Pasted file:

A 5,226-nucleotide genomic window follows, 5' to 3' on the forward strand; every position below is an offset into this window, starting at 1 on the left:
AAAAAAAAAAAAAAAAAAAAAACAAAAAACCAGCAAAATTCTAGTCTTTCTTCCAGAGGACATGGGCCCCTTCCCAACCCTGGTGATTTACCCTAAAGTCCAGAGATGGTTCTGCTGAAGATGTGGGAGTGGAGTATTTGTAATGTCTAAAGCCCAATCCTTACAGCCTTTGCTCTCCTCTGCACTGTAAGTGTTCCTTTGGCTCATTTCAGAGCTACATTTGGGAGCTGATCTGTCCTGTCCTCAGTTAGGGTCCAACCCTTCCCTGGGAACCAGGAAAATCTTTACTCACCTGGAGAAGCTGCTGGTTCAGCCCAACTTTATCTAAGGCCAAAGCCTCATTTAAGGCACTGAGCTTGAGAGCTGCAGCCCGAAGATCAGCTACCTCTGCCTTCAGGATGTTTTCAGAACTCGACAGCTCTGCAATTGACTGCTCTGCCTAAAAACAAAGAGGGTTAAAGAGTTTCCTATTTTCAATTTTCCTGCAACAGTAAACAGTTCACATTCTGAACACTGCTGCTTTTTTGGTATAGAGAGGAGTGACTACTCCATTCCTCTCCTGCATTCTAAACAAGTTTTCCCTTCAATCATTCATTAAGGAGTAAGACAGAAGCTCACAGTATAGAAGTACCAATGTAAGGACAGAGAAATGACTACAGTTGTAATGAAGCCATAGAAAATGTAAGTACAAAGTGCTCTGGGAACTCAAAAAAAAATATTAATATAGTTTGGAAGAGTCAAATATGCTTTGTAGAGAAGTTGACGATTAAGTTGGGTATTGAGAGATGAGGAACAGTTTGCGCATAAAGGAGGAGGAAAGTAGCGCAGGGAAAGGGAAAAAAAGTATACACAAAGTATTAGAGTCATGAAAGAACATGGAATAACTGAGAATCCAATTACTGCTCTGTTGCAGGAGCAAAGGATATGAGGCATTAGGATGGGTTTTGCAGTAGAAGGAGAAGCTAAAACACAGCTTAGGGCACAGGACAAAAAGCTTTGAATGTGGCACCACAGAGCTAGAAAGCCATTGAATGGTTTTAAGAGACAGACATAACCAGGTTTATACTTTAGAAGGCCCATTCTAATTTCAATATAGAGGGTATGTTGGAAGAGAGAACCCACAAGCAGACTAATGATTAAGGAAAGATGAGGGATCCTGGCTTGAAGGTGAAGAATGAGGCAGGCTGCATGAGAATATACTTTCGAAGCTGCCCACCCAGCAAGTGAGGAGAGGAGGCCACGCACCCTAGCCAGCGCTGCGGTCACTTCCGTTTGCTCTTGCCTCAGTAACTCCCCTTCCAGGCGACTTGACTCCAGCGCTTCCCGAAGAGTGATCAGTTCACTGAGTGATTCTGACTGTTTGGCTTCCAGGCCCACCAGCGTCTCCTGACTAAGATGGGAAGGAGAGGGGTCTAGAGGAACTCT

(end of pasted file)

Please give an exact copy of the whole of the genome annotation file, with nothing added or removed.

A 5,226-nucleotide genomic window follows, 5' to 3' on the forward strand; every position below is an offset into this window, starting at 1 on the left:
AAAAAAAAAAAAAAAAAAAAAACAAAAAACCAGCAAAATTCTAGTCTTTCTTCCAGAGGACATGGGCCCCTTCCCAACCCTGGTGATTTACCCTAAAGTCCAGAGATGGTTCTGCTGAAGATGTGGGAGTGGAGTATTTGTAATGTCTAAAGCCCAATCCTTACAGCCTTTGCTCTCCTCTGCACTGTAAGTGTTCCTTTGGCTCATTTCAGAGCTACATTTGGGAGCTGATCTGTCCTGTCCTCAGTTAGGGTCCAACCCTTCCCTGGGAACCAGGAAAATCTTTACTCACCTGGAGAAGCTGCTGGTTCAGCCCAACTTTATCTAAGGCCAAAGCCTCATTTAAGGCACTGAGCTTGAGAGCTGCAGCCCGAAGATCAGCTACCTCTGCCTTCAGGATGTTTTCAGAACTCGACAGCTCTGCAATTGACTGCTCTGCCTAAAAACAAAGAGGGTTAAAGAGTTTCCTATTTTCAATTTTCCTGCAACAGTAAACAGTTCACATTCTGAACACTGCTGCTTTTTTGGTATAGAGAGGAGTGACTACTCCATTCCTCTCCTGCATTCTAAACAAGTTTTCCCTTCAATCATTCATTAAGGAGTAAGACAGAAGCTCACAGTATAGAAGTACCAATGTAAGGACAGAGAAATGACTACAGTTGTAATGAAGCCATAGAAAATGTAAGTACAAAGTGCTCTGGGAACTCAAAAAAAAATATTAATATAGTTTGGAAGAGTCAAATATGCTTTGTAGAGAAGTTGACGATTAAGTTGGGTATTGAGAGATGAGGAACAGTTTGCGCATAAAGGAGGAGGAAAGTAGCGCAGGGAAAGGGAAAAAAAGTATACACAAAGTATTAGAGTCATGAAAGAACATGGAATAACTGAGAATCCAATTACTGCTCTGTTGCAGGAGCAAAGGATATGAGGCATTAGGATGGGTTTTGCAGTAGAAGGAGAAGCTAAAACACAGCTTAGGGCACAGGACAAAAAGCTTTGAATGTGGCACCACAGAGCTAGAAAGCCATTGAATGGTTTTAAGAGACAGACATAACCAGGTTTATACTTTAGAAGGCCCATTCTAATTTCAATATAGAGGGTATGTTGGAAGAGAGAACCCACAAGCAGACTAATGATTAAGGAAAGATGAGGGATCCTGGCTTGAAGGTGAAGAATGAGGCAGGCTGCATGAGAATATACTTTCGAAGCTGCCCACCCAGCAAGTGAGGAGAGGAGGCCACGCACCCTAGCCAGCGCTGCGGTCACTTCCGTTTGCTCTTGCCTCAGTAACTCCCCTTCCAGGCGACTTGACTCCAGCGCTTCCCGAAGAGTGATCAGTTCACTGAGTGATTCTGACTGTTTGGCTTCCAGGCCCACCAGCGTCTCCTGACTAAGATGGGAAGGAGAGGGGTCTAGAGGAACTCT